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Watchmen

The 2009 movie directed by Zack Snyder and based upon the book by Alan Moore and Dave Gibbons.

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You've Never "Watched" Heroes Like This Before

  • Aug 2, 2009
  • by
Rating:
+4
I was not impressed by director Zack Snyder's efforts in "300." While it was a visual feast with impressive special effects, I felt that Snyder used those visuals as a crutch to support a rather dull plot. The actual historical account of the battle at Thermopylae was, to me, a much better story than Snyder's film or Frank Miller's graphic novel.

With that said, I wasn't expecting much from Snyder's "Watchmen." Based on the comic series by Alan Moore and Dave Gibbons, I thought that it would be just another special effects-laden, plotless film. I was quite surprised.

What Snyder has done is take a very good story and give it an excellent treatment on film. From recreating panels with near perfection from the comics and retaining the bulk of the story, Snyder has outdone himself.

The plot of the film revolves around the murder of one superhero, the Comedian, and the attempts of another, Rorshach, to discover the culprit. Rorshach tries to drag other former heroes out of retirement with mixed results at first. Eventually he gets Nite Owl II to help him in his quest. Another pair of heroes, Silk Spectre II and Dr. Manhattan, also become involved, but they primarily struggle with themselves. Silk Spectre is trying to find a reason to stay with Dr. Manhattan despite his becoming increasingly detached from her. Dr. Manhattan has become bored with humanity and also accused of giving cancer to some of his colleagues and spends much of the film in solitude on Mars. Another former hero, the very public Ozymandias, would rather keep his distance on all matters.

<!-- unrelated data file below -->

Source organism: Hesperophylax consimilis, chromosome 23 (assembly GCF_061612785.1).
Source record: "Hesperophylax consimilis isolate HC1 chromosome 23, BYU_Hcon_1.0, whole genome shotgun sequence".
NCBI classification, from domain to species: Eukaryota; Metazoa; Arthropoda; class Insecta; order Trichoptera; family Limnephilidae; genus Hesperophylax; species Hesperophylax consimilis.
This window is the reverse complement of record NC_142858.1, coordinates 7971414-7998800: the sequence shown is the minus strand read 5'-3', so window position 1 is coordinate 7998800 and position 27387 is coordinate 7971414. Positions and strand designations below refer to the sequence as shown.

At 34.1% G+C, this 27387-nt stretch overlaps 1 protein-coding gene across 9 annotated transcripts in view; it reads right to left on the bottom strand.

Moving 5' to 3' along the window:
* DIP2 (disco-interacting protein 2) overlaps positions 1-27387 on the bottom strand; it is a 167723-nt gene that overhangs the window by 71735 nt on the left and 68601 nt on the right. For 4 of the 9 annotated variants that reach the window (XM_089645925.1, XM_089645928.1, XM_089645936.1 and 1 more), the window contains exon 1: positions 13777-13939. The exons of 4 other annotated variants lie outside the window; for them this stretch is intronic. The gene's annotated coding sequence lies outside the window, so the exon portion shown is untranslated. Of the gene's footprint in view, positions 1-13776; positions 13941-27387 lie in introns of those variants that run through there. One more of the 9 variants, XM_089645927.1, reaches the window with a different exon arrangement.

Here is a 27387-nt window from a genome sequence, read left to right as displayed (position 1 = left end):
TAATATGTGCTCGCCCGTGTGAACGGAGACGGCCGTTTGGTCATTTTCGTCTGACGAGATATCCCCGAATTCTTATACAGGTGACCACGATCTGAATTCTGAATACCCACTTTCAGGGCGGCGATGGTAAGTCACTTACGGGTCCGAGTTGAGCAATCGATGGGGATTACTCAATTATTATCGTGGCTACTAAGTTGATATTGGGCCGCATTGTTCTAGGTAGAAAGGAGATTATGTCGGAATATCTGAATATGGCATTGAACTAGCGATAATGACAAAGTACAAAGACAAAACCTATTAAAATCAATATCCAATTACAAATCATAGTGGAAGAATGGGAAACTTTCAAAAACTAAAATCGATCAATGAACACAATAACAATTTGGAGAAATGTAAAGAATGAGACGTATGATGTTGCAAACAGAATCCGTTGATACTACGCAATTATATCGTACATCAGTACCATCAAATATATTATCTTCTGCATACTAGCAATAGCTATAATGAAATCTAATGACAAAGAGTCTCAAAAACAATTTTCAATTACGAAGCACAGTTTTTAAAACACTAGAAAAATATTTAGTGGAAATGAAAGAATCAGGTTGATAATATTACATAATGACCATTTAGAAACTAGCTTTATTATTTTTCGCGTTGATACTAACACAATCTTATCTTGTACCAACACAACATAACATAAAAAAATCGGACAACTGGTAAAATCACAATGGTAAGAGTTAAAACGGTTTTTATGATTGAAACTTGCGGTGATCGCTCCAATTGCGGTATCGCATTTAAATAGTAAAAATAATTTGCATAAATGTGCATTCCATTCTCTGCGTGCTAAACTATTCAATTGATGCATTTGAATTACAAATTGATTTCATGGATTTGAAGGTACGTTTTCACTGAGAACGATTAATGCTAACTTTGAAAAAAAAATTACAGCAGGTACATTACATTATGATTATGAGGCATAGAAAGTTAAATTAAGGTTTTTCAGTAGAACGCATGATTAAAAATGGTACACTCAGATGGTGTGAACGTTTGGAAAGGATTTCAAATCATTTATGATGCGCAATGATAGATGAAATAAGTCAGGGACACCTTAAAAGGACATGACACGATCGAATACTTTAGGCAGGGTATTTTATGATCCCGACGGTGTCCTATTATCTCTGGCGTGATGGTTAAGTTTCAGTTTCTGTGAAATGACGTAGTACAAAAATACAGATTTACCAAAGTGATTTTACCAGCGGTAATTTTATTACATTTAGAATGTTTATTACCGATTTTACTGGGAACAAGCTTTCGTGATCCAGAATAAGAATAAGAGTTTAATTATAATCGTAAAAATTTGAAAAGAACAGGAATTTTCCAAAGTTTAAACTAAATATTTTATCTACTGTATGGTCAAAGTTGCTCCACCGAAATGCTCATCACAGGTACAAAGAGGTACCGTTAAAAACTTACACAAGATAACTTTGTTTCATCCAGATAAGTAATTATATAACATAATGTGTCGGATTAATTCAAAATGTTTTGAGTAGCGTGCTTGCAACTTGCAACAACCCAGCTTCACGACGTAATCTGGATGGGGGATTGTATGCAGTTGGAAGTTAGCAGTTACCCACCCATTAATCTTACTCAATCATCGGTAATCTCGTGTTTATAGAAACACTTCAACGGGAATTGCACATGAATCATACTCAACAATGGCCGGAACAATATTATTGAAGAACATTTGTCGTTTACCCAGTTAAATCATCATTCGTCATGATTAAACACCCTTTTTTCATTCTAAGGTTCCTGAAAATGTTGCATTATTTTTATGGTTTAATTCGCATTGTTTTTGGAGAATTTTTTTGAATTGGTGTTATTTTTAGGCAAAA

As expected, Snyder does provide excellent special effects. In fact, they are some of the best I've seen in the last couple of years. Even the perpetually blue-glowing Dr. Manhattan looks rather convincing on the screen.

Jackie Earle Haley rises above the rest of the cast as Rorshach, the primary catalyst in the film. He keeps the tale interesting throughout. He's a tortured soul intent on finding the murderer of his former ally. Patrick Wilson does an excellent job as the depressed Nite Owl II, who's all but thrown in the towel on being a superhero. He's somewhat like Batman had Bruce Wayne quit hitting the gym and became a homebody. Billy Crudup does a good job as Dr. Manhattan, giving a cold and nearly emotionless performance. Jeffrey Dean Morgan plays the rather unlikeable Comedian, who appears primarily in flashbacks. He's a disgusting jerk and quite possibly the ultimate anti-hero. Carla Gugino portrays the original Silk Spectre, and shines as a drunken, washed-up former hero.